Information about author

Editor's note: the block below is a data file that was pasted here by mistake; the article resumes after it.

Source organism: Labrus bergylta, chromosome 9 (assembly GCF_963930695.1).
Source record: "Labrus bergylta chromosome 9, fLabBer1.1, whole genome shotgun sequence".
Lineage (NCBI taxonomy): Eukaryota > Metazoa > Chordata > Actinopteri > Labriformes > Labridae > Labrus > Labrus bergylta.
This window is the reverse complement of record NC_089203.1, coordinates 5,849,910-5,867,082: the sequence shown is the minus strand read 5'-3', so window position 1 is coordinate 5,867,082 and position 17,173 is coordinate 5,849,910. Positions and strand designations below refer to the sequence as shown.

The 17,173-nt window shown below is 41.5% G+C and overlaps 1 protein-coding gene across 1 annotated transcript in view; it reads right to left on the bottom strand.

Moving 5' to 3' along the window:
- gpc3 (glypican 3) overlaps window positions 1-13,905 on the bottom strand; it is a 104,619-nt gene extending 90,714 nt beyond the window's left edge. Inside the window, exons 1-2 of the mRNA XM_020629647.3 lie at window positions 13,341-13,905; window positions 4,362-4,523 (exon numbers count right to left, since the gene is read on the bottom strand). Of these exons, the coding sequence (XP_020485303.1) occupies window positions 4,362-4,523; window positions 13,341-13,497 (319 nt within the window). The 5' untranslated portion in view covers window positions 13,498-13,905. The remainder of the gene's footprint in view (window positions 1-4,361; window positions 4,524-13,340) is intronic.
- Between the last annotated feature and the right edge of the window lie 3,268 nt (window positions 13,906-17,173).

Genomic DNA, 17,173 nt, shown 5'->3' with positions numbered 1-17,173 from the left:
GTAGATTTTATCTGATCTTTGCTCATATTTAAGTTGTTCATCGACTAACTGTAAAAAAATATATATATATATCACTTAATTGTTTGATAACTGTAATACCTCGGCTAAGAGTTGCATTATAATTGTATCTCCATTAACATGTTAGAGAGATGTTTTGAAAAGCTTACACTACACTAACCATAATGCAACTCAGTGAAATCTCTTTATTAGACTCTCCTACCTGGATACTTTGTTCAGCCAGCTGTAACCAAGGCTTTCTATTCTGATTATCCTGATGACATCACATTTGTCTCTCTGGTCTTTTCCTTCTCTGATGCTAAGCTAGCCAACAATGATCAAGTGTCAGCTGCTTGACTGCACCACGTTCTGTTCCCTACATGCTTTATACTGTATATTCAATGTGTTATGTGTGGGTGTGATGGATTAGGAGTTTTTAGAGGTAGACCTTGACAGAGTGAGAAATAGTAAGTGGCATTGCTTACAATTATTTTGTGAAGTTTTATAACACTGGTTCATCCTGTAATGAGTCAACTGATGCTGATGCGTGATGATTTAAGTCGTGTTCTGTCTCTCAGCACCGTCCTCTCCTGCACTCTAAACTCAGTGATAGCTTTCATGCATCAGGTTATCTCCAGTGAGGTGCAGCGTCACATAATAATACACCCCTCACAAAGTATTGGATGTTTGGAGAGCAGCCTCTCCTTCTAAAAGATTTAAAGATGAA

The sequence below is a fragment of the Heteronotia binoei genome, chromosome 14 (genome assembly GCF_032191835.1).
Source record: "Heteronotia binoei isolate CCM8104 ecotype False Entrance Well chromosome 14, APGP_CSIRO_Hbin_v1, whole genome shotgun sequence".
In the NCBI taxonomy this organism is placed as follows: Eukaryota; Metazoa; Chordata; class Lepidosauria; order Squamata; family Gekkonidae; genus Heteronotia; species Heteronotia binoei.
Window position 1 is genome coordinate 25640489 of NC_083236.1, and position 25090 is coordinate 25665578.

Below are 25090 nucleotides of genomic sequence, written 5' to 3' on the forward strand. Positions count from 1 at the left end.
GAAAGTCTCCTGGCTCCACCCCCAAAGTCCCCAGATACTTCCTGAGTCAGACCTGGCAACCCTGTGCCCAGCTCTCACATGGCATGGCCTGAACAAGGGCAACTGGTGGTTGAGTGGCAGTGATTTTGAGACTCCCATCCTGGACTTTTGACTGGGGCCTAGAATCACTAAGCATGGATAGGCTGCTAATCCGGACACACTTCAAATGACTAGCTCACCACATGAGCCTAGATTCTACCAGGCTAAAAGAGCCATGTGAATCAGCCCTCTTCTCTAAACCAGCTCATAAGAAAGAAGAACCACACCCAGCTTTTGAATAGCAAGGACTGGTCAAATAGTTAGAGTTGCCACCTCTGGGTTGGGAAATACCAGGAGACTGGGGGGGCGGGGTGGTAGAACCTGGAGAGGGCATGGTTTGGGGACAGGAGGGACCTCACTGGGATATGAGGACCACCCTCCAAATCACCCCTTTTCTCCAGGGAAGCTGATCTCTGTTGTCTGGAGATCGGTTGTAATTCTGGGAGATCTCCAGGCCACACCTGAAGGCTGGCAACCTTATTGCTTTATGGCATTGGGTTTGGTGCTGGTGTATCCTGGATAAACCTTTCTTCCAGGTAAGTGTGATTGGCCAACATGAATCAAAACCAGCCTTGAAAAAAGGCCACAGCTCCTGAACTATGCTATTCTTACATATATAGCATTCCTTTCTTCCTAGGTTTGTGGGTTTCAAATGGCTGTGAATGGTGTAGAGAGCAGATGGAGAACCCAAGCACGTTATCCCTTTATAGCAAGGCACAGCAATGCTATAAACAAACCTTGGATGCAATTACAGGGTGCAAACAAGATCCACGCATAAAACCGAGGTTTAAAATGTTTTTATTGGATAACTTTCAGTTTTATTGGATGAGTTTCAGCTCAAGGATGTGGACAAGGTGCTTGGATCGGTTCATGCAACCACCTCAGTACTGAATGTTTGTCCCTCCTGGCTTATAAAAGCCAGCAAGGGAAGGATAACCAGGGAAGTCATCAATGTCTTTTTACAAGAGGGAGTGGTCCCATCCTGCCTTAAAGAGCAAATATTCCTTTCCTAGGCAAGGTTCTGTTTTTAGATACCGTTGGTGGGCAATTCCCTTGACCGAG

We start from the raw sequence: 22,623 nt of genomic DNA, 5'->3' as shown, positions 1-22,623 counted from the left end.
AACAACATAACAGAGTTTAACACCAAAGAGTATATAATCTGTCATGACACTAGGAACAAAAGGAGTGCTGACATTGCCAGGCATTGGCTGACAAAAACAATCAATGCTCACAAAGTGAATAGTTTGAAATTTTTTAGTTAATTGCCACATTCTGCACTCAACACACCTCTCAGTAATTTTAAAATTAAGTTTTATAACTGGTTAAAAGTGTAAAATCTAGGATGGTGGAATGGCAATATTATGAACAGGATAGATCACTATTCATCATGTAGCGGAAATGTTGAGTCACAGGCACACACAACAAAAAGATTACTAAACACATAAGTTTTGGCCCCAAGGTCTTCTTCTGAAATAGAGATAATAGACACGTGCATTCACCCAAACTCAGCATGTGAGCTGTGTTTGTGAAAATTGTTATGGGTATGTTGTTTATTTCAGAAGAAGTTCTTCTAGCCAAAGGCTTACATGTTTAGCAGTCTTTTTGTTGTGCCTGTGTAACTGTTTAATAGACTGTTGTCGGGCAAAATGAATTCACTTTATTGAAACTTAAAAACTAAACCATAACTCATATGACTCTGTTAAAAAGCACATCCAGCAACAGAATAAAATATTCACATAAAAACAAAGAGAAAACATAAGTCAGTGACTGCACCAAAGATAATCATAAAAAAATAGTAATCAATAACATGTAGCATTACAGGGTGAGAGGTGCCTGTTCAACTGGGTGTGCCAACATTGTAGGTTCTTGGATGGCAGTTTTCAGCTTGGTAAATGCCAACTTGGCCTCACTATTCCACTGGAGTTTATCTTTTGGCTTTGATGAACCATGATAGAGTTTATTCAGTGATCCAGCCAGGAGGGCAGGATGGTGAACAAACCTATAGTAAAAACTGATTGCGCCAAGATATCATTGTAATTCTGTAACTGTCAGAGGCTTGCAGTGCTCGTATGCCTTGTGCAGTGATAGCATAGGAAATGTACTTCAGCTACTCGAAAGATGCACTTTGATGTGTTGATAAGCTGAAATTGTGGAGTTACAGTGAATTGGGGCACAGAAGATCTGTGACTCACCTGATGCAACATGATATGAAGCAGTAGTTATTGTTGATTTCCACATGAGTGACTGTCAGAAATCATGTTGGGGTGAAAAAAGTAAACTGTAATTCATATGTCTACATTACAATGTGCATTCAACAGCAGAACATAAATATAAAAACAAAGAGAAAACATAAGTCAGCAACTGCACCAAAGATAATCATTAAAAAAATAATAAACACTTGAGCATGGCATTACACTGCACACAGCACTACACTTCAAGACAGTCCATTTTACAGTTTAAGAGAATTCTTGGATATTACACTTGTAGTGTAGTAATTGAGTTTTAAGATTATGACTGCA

The first great work by Mykhailo Boichuk performed in Lviv was the paintings of the chapel of St. John the Baptist (in the premises of the former seminary for clerks). The seminary was a foundation of Metropolitan Andrey Sheptytsky. Of particular interest is the altar composition “The Last Supper”, which is housed in the Andrey Sheptytsky National Museum in Lviv. The sketches for the mural painting “The Last Supper” completely correspond to the composition of the same name icon. Boichuk used the reverse perspective and the associated conditionalism in the means of depicting. The connection with the Byzantine tradition is observed not only in the perspective system but also at the semantic level, when Christ, the most important figure, is depicted greater than other characters. In the composition of the mural painting “The Last Supper”, Boichuk skillfully used the shape of the wall (the arch); this motif of the arch is repeated in the outline of the table, concept of emplotment, as well as in the placement of Christ and the apostles. In Boichuk's works, the plot itself acquires the Eucharistic meaning; in the setting of the table, of particular significance are a sufficiently large chalice with wine and altar breads as symbols of Christ's blood and body; the small altar breads arranged in a semicircle create exactly the "rhythm of rhythm", which is one of the stylistic features of Boichuk, forming an association of his creative work with modernism. The chalice with wine fixes the vertical axis of the composition at the bottom, emphasizing its center with the image of Christ and St. John, who leaned on the table and clung to the Teacher. The artist almost avoided the gestures in the image. The apostles sit very close to each other; their hands are hidden. Only the blessing hand of Christ with his three fingers clenched together for the sign of the cross lies on the table. The tension manifests itself not only in the position of the characters, but also in the rhythm of the halos, which are depicted as if they are moving on both sides to the center, to the figure of Christ. Only Judas doesn’t have a halo.